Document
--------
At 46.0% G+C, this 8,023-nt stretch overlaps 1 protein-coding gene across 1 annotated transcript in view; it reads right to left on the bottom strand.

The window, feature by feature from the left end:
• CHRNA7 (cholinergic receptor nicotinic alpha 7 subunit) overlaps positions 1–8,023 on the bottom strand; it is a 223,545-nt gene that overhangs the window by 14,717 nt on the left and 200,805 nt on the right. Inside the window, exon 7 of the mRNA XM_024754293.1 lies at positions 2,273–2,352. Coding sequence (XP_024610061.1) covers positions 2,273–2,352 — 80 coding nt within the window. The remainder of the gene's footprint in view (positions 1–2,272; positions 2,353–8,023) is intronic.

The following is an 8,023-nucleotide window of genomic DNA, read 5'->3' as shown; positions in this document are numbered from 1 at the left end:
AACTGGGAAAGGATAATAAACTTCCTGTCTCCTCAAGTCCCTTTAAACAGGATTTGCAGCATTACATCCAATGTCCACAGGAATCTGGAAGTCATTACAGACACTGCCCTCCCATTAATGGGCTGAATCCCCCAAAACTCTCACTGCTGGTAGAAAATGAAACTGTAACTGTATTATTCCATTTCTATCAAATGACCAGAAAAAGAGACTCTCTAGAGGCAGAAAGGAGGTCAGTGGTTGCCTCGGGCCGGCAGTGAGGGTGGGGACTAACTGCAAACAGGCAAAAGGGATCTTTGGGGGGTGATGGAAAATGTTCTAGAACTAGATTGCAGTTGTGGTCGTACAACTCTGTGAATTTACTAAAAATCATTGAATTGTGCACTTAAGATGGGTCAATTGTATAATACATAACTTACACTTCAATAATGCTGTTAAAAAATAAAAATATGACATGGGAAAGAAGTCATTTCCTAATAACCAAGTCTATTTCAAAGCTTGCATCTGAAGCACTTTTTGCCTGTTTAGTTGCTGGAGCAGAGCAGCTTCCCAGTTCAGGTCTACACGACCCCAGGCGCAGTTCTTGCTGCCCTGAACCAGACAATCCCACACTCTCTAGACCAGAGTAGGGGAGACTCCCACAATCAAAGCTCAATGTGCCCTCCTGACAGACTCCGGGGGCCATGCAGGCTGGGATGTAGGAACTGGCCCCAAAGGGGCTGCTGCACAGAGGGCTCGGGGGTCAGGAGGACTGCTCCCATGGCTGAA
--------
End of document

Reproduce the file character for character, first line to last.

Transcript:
At 46.0% G+C, this 8,023-nt stretch overlaps 1 protein-coding gene across 1 annotated transcript in view; it reads right to left on the bottom strand.

The window, feature by feature from the left end:
• CHRNA7 (cholinergic receptor nicotinic alpha 7 subunit) overlaps positions 1–8,023 on the bottom strand; it is a 223,545-nt gene that overhangs the window by 14,717 nt on the left and 200,805 nt on the right. Inside the window, exon 7 of the mRNA XM_024754293.1 lies at positions 2,273–2,352. Coding sequence (XP_024610061.1) covers positions 2,273–2,352 — 80 coding nt within the window. The remainder of the gene's footprint in view (positions 1–2,272; positions 2,353–8,023) is intronic.

The following is an 8,023-nucleotide window of genomic DNA, read 5'->3' as shown; positions in this document are numbered from 1 at the left end:
AACTGGGAAAGGATAATAAACTTCCTGTCTCCTCAAGTCCCTTTAAACAGGATTTGCAGCATTACATCCAATGTCCACAGGAATCTGGAAGTCATTACAGACACTGCCCTCCCATTAATGGGCTGAATCCCCCAAAACTCTCACTGCTGGTAGAAAATGAAACTGTAACTGTATTATTCCATTTCTATCAAATGACCAGAAAAAGAGACTCTCTAGAGGCAGAAAGGAGGTCAGTGGTTGCCTCGGGCCGGCAGTGAGGGTGGGGACTAACTGCAAACAGGCAAAAGGGATCTTTGGGGGGTGATGGAAAATGTTCTAGAACTAGATTGCAGTTGTGGTCGTACAACTCTGTGAATTTACTAAAAATCATTGAATTGTGCACTTAAGATGGGTCAATTGTATAATACATAACTTACACTTCAATAATGCTGTTAAAAAATAAAAATATGACATGGGAAAGAAGTCATTTCCTAATAACCAAGTCTATTTCAAAGCTTGCATCTGAAGCACTTTTTGCCTGTTTAGTTGCTGGAGCAGAGCAGCTTCCCAGTTCAGGTCTACACGACCCCAGGCGCAGTTCTTGCTGCCCTGAACCAGACAATCCCACACTCTCTAGACCAGAGTAGGGGAGACTCCCACAATCAAAGCTCAATGTGCCCTCCTGACAGACTCCGGGGGCCATGCAGGCTGGGATGTAGGAACTGGCCCCAAAGGGGCTGCTGCACAGAGGGCTCGGGGGTCAGGAGGACTGCTCCCATGGCTGAA